The River Raisin, pictured here in downtown Dundee, Mi. was named by  18th century French settlers (La Rivière aux Raisins) for the plentiful grapes that grew along her shoreline. It was a highly traveled river and was portage for the Potowanami & Wyandot tribes between the upper river to gain access into the Grand and Kalamazoo rivers flowing west toward Lake Michigan. Legend has it that a 14 year old boy named Pontiac would travel here to visit family and meet up with a favorite fair maiden.

During the winter of 1813 as part of the War of 1812, the Battle of Frenchtown occurred near the river. British and Native American troops under the command of British General Henry Procter and Native American chiefs Roundhead, Walks in Water, and Split Log, were allied against a division of ill-trained Kentucky infantry and militia under command of General James Winchester. Cut off, surrounded and facing total slaughter, Winchester surrendered with British assurances of safety of the prisoners. The British and Potawatomi allies marched those who could walk to Detroit. But the next day, many of the severely wounded prisoners left in Frenchtown were killed by the Native Americans allies of the British.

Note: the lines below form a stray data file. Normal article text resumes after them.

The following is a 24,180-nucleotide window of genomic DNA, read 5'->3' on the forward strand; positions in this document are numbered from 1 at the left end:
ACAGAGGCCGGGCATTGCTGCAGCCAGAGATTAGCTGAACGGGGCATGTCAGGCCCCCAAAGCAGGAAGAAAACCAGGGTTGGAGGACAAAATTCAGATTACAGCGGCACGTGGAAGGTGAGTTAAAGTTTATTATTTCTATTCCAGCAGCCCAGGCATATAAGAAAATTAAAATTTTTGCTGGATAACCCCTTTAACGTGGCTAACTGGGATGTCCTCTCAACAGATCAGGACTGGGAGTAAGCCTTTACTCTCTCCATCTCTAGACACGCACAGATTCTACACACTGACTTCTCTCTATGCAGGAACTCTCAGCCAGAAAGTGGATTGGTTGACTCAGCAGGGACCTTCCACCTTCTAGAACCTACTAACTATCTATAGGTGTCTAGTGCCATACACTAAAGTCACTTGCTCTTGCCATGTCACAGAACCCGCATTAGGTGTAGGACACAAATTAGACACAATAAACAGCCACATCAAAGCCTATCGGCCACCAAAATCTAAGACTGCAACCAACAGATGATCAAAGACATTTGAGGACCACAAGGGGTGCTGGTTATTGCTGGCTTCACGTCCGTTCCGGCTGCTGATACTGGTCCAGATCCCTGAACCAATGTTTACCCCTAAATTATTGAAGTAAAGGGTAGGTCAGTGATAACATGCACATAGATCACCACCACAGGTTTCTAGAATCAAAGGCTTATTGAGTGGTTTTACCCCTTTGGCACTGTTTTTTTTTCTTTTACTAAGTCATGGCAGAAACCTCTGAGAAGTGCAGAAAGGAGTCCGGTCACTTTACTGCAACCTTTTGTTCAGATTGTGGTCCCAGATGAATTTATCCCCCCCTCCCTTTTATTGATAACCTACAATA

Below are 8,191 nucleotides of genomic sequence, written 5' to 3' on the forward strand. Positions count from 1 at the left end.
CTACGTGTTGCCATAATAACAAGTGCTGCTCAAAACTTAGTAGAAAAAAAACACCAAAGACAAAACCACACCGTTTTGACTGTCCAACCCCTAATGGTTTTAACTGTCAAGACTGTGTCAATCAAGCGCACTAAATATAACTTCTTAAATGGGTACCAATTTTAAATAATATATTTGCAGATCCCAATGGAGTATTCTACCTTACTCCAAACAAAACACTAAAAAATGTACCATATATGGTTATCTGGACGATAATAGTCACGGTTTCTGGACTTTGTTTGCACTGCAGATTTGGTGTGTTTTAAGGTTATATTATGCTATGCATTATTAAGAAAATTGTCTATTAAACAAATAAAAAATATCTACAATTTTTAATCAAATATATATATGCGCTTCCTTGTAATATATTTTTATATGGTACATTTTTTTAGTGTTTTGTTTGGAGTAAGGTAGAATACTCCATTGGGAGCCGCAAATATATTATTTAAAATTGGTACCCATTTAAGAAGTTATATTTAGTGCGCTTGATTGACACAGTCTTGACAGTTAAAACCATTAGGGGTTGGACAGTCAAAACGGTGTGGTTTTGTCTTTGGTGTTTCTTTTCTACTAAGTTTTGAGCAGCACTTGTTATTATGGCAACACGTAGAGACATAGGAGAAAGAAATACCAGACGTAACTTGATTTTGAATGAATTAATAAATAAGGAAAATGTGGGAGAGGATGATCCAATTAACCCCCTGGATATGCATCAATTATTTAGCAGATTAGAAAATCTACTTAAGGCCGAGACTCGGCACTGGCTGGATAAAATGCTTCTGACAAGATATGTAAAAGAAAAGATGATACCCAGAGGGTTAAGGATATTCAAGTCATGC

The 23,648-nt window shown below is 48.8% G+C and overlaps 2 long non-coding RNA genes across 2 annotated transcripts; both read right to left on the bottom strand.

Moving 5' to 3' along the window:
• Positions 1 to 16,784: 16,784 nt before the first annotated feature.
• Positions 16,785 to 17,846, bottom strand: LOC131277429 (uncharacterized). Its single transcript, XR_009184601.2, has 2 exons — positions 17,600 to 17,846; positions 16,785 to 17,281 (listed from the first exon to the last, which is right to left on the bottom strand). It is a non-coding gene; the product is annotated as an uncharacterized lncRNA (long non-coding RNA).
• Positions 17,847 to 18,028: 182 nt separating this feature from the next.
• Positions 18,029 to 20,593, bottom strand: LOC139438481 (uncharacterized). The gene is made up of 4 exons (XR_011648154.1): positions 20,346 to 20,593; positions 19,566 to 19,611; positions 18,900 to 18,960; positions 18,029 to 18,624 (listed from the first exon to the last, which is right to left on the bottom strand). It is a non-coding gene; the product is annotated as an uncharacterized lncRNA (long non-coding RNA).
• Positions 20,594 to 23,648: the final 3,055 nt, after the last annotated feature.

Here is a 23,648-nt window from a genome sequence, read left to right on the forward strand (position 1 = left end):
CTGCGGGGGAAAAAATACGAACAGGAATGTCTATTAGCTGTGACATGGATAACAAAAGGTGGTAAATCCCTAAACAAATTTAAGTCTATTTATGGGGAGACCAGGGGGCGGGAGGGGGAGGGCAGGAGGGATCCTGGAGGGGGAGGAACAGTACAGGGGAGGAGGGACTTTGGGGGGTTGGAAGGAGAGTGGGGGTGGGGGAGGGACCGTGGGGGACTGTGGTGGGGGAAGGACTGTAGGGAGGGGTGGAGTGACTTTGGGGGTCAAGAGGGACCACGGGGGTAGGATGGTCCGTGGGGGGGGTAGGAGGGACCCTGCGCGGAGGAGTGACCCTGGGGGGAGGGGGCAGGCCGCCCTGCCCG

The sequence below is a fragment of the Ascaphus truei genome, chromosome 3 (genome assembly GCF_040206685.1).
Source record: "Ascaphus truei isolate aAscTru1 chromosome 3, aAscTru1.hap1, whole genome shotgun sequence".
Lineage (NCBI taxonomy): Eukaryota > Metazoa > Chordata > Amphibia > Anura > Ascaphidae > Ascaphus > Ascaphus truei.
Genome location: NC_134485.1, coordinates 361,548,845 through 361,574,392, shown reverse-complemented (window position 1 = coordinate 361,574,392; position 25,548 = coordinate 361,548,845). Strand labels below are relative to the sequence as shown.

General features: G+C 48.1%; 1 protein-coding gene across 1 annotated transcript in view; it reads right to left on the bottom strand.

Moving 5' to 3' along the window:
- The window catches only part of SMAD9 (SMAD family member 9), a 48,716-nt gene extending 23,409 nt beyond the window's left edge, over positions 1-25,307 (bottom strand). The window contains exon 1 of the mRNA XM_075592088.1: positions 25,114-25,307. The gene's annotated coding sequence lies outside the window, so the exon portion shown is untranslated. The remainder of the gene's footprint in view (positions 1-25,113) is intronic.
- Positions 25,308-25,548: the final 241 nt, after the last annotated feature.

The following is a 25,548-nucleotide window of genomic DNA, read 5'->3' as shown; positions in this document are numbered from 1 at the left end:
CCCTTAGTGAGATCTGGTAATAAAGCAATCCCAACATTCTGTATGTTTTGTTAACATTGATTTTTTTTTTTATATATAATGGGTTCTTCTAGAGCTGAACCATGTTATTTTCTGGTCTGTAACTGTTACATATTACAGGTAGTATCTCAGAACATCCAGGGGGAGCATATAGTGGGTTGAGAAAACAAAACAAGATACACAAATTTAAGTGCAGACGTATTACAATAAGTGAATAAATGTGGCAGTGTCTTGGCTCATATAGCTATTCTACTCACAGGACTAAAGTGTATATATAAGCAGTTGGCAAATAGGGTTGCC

“Remember the Raisin” became a battle cry for Americans in the war, particularly for Kentuckians. United States troops returned in the spring to drive the British from Michigan forever.

On October 12, 2010, the land was transferred to the federal government. By Congressional authorization, it is the only National Battlefield Park designating a battlefield of the War of 1812 – the River Raisin National Battlefield Park.

The river has many small dams to control water flow. These were erected to power the many paper mills constructed along it in the mid-1800s during the lumber boom. The area also attracted Henry Ford and many dams are also products of Ford’s rural industry villages program. While most of the dams are in Monroe, the most significant one is located here in Dundee, Michigan.

Delivering fresh coffee and tea to the many fans of Detroit Bold Nation gives us a great opportunity to learn of the great history here in our Great State. We’ll surely be in your area , so order up!  We’d love to know the stories and history behind your neck of the woods!